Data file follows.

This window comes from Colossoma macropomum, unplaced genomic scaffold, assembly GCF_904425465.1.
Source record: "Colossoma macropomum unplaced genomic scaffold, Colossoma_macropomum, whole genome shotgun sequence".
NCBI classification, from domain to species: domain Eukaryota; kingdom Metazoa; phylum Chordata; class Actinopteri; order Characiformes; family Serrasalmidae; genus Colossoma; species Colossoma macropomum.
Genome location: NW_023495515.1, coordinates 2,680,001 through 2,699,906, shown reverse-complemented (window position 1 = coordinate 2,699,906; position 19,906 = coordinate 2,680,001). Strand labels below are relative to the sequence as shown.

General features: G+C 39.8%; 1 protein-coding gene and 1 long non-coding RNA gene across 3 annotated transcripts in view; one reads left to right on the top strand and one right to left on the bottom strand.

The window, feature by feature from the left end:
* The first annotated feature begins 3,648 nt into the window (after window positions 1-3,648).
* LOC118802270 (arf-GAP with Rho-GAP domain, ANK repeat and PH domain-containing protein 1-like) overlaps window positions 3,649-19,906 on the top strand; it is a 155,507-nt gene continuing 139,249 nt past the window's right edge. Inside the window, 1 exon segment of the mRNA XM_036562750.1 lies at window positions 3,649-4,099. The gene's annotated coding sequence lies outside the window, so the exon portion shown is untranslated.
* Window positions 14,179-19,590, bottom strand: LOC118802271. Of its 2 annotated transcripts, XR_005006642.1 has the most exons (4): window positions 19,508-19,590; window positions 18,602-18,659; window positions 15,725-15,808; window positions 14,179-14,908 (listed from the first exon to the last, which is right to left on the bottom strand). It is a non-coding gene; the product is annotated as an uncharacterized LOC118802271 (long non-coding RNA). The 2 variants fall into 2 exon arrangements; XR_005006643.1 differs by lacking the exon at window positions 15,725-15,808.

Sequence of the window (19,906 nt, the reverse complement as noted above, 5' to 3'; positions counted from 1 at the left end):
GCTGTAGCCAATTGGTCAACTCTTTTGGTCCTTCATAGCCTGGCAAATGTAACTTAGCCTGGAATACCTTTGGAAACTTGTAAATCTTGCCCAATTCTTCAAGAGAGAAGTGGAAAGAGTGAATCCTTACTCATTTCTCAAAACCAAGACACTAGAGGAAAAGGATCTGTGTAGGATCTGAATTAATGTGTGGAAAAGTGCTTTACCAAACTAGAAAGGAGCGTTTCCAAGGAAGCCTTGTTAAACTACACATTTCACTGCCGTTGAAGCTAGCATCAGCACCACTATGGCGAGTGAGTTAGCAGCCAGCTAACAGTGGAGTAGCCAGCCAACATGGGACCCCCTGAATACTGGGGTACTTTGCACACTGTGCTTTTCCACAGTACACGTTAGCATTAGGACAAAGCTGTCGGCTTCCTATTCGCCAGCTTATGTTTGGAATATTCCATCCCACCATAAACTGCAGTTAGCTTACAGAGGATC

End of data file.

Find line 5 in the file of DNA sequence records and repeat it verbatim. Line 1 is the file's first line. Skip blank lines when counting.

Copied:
General features: G+C 39.8%; 1 protein-coding gene and 1 long non-coding RNA gene across 3 annotated transcripts in view; one reads left to right on the top strand and one right to left on the bottom strand.